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The Fujiwara: 9th - 11th century

The most significant development in the early centuries at Kyoto is the rise to power of the Fujiwara family. An ancestor has been prominent in the ending of the line of Soga regents in 645. Now, two centuries later, his descendants acquire the same powerful role at court. In 877 they create for themselves a new office called kampaku, usually translated as 'chancellor'.

In this role they exercise hereditary power by a simple device. They reserve for their family the right to provide brides for the imperial house. For two centuries almost every emperor is either son-in-law or grandson of a Fujiwara chancellor.

A skilful manipulator of this system is Fujiwara Michinaga, who controls the court for more than thirty years (995-1027). During that time he is father-in-law to four emperors and grandfather to another four.

In normal circumstances this would imply a high rate of mortality among males of the imperial family. But it has no such implication, because the Fujiwara have introduced another useful custom. Emperors are encouraged to retire early, to a life of ease in a monastery. Since their imperial duties mainly consist of wearisome ritual, most are happy to do so. The chancellors are free to select a succession of royal youths, susceptible to control by Fujiwara mothers or wives.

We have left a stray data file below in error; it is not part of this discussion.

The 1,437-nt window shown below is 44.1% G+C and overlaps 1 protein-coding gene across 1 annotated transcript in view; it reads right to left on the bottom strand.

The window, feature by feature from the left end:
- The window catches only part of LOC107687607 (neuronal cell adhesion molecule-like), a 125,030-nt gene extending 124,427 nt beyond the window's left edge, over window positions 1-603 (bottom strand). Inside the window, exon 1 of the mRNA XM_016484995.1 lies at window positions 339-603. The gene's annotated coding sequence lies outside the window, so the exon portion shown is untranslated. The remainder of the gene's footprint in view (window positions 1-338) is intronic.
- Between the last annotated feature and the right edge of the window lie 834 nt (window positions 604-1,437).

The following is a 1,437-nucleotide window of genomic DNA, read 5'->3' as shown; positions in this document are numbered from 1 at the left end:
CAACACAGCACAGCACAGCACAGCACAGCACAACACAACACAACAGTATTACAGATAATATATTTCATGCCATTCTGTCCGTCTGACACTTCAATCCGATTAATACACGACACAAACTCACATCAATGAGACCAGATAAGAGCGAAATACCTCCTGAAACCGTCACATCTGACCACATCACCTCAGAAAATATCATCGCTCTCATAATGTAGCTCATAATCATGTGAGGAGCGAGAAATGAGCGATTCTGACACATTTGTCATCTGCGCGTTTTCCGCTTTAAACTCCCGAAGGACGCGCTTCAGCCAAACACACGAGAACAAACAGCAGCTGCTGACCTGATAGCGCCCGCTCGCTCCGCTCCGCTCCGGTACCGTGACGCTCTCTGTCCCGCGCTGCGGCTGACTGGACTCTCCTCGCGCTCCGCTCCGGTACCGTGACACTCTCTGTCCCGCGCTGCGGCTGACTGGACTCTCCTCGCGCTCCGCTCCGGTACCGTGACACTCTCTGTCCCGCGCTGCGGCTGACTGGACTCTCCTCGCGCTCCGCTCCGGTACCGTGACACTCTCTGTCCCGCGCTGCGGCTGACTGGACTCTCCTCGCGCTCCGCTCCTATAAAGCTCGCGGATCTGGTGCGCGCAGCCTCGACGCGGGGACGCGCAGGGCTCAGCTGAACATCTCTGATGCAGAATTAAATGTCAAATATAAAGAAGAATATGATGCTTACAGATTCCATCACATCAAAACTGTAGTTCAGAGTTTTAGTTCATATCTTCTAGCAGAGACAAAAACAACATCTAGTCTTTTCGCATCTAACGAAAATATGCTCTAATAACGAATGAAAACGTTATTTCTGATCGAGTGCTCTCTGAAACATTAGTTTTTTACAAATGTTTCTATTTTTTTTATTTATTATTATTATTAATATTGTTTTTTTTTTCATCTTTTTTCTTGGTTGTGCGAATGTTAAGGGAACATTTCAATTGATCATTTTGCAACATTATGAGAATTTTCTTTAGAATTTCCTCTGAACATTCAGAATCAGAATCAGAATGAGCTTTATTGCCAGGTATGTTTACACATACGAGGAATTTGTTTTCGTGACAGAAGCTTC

The success of the Fujiwara clan in maintaining this system depends partly on the brilliance of the court life over which they preside in Kyoto. Nobles are enticed into the role of courtiers, preferring to live in the capital on funds drawn from their distant estates.

High society in Kyoto is sophisticated, elegant and more concerned with standards of taste than of sexual morality. The court life of the time is brilliantly depicted in two of the greatest works of Japanese literature, both written by women.

The Japanese classics: 10th - 11th century